History of NSW FP11 Paybus

 
  littleleyland72 Beginner


Hello everyone,

I am compiling a history on NSW FP11 pay bus and need your help to point me in the right direction for historical information on it.

Where would be the best place to start looking? I'm a Victorian and as such have not had much to do with the NSW railway rolling stock and motive power until now!

Any help would be greatly appreciated :-

Regards

Lynda

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  TinHare2 Station Master


Hi Lynda,
I suggest you email the ARHSNSW Railway Resource Centre and let them know exactly what kind of information you are looking for.

http://arhsnsw.com.au/resource.htm

Michael

  TheLoneGunMan Assistant Commissioner

Location: At NF88.7 taking pictures
Hi Lynda,

You can look at the Cooma-Monaro Railway for starters because they are the current custodians of FP11 Pay Bus. Also you can look at the NSW Rail Heritage Site on the second fleet FP7-12 page which is the pay buses that you're after. I'm trying to think of publications that you could read to get further information to help you?

Mikey P (TLGM)
  L1150 Assistant Commissioner

Location: Pakenham Vic.
I seem to recall that the FP series were originally passenger carrying rail motors before being decommissioned and/or converted into pay buses. There was an article in the Australian Railway Enthusiast, a magazine published by the ARE (Association of Railway Enthusiasts), back in the late 1960s to early 1970s, where the author rode on one of these rail motors on (I think) the Bombala line. The ARE may be able to help.Very Happy
  Fireman Dave Chief Commissioner

Location: Shh, I'm hiding
Not quite true. FP 13 was built for passenger work, the others were built as pay busses.
  BrianBS Locomotive Driver

Not quite true. FP 13 was built for passenger work, the others were built as pay busses.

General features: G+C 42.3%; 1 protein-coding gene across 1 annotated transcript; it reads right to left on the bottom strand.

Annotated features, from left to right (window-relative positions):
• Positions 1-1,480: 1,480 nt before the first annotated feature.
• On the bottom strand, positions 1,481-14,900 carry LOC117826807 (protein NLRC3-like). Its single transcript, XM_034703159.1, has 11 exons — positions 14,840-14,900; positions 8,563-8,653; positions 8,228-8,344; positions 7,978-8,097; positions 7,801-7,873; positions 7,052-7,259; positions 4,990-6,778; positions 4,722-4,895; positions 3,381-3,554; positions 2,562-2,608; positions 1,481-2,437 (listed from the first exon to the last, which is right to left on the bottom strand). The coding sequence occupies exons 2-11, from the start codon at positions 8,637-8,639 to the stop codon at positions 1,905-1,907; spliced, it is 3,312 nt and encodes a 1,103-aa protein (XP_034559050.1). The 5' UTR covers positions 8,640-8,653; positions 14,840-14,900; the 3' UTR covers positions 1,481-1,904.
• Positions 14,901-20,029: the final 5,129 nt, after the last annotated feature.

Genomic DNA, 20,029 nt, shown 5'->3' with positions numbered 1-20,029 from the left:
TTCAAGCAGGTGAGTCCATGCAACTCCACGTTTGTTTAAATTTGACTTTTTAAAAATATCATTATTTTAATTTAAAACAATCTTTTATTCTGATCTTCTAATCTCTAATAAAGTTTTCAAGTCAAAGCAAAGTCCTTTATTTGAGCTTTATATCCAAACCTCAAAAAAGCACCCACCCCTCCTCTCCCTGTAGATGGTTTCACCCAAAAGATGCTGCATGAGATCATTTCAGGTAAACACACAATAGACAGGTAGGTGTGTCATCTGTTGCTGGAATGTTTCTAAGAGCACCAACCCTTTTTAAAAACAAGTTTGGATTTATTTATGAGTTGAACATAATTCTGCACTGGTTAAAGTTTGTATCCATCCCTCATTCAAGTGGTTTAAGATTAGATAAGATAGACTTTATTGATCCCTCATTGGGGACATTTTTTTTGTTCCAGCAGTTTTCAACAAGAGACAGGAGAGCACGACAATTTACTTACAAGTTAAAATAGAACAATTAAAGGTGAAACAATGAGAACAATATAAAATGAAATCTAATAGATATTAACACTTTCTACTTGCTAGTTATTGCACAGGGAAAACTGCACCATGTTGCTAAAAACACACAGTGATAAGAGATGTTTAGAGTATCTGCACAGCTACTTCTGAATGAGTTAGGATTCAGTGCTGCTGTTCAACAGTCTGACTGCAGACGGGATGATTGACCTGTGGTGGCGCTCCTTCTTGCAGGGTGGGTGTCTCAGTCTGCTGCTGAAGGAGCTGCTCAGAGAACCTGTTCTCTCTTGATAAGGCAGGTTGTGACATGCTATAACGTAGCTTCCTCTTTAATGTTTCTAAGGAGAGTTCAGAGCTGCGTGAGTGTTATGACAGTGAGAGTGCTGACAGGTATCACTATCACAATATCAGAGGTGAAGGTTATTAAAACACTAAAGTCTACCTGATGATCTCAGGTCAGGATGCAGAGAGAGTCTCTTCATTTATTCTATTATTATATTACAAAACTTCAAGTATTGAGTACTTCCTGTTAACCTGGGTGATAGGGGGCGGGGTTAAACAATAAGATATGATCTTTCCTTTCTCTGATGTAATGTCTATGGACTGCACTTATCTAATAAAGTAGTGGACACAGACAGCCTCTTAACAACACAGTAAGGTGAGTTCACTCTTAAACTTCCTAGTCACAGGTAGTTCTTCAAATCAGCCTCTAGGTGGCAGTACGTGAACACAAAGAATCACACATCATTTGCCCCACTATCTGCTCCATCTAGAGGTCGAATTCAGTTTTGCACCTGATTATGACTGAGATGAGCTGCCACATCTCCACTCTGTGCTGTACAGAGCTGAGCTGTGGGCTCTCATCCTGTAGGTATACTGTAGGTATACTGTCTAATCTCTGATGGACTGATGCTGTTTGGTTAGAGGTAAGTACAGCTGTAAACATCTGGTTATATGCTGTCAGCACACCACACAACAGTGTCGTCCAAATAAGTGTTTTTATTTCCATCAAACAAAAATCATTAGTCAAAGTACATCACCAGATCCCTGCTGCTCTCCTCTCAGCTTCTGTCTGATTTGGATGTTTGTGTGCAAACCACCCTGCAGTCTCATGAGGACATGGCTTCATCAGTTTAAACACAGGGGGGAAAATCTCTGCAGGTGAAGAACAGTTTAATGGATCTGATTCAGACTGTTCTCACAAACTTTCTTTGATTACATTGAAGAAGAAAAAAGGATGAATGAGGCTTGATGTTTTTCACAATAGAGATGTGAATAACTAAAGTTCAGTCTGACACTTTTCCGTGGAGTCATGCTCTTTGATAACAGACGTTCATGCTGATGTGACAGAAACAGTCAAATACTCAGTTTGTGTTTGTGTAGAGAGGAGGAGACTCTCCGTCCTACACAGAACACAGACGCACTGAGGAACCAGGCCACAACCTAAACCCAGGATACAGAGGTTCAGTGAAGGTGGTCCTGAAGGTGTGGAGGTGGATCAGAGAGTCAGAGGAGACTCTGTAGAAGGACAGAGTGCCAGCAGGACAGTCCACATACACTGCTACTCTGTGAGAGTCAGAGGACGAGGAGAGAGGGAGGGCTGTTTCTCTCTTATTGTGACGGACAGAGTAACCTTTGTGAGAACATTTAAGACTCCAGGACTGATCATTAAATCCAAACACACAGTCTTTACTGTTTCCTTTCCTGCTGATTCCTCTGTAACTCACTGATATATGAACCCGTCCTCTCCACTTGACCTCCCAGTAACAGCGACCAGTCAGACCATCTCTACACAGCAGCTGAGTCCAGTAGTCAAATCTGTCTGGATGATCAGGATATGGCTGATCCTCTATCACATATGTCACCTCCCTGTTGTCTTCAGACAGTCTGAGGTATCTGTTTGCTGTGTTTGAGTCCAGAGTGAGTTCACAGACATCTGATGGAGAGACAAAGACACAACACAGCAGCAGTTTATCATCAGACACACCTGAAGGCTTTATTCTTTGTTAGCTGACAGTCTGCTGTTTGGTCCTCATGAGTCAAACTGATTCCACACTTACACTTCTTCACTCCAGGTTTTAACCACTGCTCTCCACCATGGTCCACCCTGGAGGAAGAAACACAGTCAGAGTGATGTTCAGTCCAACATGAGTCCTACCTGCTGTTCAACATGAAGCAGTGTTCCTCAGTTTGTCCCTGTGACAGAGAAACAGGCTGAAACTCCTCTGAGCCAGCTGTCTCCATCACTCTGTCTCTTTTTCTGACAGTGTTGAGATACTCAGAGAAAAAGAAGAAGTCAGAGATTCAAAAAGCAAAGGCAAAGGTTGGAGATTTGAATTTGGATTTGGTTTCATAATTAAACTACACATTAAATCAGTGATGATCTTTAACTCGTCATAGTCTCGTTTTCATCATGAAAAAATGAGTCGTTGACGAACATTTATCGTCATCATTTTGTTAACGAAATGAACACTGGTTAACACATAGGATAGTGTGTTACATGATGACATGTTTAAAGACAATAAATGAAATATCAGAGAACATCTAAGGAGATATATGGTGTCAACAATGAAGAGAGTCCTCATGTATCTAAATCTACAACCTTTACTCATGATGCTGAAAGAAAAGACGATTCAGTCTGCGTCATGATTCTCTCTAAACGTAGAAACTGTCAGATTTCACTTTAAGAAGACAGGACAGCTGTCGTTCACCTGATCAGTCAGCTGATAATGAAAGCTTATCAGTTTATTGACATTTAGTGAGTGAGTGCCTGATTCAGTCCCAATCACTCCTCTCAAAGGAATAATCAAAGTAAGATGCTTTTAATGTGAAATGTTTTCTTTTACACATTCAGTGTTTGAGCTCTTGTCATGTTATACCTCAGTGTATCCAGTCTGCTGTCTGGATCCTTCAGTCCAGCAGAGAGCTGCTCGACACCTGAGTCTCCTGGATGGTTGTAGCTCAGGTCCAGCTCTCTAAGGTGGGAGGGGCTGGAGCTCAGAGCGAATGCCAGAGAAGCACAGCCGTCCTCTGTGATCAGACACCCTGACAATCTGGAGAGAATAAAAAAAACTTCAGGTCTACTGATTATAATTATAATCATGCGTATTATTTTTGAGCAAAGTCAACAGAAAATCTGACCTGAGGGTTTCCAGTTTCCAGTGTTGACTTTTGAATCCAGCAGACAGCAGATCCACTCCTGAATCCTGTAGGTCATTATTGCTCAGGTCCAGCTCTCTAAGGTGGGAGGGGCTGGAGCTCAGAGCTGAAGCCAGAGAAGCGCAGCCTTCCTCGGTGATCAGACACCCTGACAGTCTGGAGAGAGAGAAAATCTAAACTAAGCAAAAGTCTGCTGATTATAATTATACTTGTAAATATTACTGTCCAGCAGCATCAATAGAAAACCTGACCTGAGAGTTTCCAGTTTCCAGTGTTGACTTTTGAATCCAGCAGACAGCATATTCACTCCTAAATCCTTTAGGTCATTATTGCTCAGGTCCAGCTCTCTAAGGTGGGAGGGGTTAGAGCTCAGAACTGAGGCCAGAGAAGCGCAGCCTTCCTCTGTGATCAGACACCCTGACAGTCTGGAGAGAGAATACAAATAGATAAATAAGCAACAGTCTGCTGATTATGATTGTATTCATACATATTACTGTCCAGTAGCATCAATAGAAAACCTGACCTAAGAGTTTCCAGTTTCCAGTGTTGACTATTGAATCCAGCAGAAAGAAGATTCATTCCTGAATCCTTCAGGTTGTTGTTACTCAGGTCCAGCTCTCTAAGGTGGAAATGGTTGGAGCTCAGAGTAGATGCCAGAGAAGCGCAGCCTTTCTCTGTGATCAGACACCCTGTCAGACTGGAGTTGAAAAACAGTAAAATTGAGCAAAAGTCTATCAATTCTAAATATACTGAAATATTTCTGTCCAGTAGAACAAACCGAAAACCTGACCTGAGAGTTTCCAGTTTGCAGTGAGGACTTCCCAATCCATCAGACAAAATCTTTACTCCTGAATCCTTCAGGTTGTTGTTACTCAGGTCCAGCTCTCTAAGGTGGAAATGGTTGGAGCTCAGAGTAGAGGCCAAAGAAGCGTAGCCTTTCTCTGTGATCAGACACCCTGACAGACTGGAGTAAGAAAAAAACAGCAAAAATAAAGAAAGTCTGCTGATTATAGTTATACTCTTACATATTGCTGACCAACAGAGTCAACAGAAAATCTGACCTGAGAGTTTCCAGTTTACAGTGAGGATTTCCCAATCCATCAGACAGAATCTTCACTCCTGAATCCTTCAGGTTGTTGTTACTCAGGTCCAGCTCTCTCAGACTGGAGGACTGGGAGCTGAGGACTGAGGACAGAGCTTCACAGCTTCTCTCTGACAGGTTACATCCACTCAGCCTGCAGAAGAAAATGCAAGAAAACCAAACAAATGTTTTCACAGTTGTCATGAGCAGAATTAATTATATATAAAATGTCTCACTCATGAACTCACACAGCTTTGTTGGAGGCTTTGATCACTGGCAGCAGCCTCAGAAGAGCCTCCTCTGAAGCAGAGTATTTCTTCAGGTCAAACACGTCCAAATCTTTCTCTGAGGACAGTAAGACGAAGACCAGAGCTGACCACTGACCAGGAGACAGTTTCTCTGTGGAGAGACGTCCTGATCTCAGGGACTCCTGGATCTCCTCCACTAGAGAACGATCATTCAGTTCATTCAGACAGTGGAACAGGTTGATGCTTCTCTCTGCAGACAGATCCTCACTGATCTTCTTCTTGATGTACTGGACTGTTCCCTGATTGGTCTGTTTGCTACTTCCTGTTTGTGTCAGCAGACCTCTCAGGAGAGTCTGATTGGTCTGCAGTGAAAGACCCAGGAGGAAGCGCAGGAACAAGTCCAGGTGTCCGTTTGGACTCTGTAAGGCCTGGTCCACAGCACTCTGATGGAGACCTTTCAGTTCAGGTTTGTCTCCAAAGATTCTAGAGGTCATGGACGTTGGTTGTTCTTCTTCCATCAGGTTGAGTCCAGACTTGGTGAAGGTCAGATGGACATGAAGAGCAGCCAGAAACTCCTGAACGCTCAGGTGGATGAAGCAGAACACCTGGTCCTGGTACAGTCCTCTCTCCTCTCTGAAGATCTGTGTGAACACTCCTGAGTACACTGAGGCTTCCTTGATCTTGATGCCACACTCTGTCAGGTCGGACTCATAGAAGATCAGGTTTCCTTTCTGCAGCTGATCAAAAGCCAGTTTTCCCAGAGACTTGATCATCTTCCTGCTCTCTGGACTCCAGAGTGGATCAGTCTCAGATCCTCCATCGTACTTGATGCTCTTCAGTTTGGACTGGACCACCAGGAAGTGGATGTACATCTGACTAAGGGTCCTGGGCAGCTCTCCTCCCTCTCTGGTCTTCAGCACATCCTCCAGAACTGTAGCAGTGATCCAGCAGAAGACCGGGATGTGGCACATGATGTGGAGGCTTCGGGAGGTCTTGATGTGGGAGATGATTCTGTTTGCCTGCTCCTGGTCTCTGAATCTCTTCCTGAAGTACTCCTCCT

Fireman Dave
OK, let's put a bit of fact in here :

FP1 to FP6 were built by Waddingtons in 1937 - in fact it was Waddingtons FIRST railway contract - two were built as single-ended and the other four as double-ended - originally built as passenger railbuses, they proved to be unsuccessful in that role, and within two years five railbuses were converted to paybuses (no mention of what happened to the sixth one !). In December 1941, FP5 was blown up and destroyed in an armed holdup killing all crew on board. Waddingtons got an order to build a replacement for FP5.  Source : 'History of Comeng' by the late John Dunn - Vol 1 pages 40 and 45.

FP7 to FP12 were built by Comeng in 1968 - built solely as paybuses to replace the aging FP1-6 series - all were double-ended and air-conditioned.   Source : 'History of Comeng' by the late John Dunn - Vol 3 page 36.

FP13 was built by Comeng in 1969 as an 18 passenger EXPERIMENTAL railbus - it was intended for use on the Cooma-Bombala line to replace 600/700 class diesel railcars which were over-capacity for the prevailing traffic. A number of significant deficiencies showed up, and the experiment was deemed unsuccessful (no mention of what happened to the unit after withdrawal).  'History of Comeng' by the late John Dunn - Vol 3 pages 37 and 38.
  L1150 Assistant Commissioner

Location: Pakenham Vic.
Thanks for the clarifications, Fireman Dave and BrianBS. Obviously the author of the article I referred to, traveled on FP13. I remember doing the run from Cooma to Bombala some where around 1968 and I recall the train being a 600/700 set with just a handful of passengers. I recall being bemused by the way the line seemed to snake aimlessly back and forth across the rather barren plains. The line was unfenced for most of the way and several times the driver had to brake almost to a stop because of mobs of sheep on the line and the carcases and bones at the side of the track indicated that sheep were frequently run down by trains.Very Happy
  Spletsie Chief Commissioner

According to the book Rail Motors and XPTs by David Cooke (ARHS NSW, 1984), FP8 to FP12 entered service between 6 May 1968 and 23 July 1968. A number of modifications were made during 1969. There is a picture of FP11, taken at Parkes in December 1972, on page 107 of this book.

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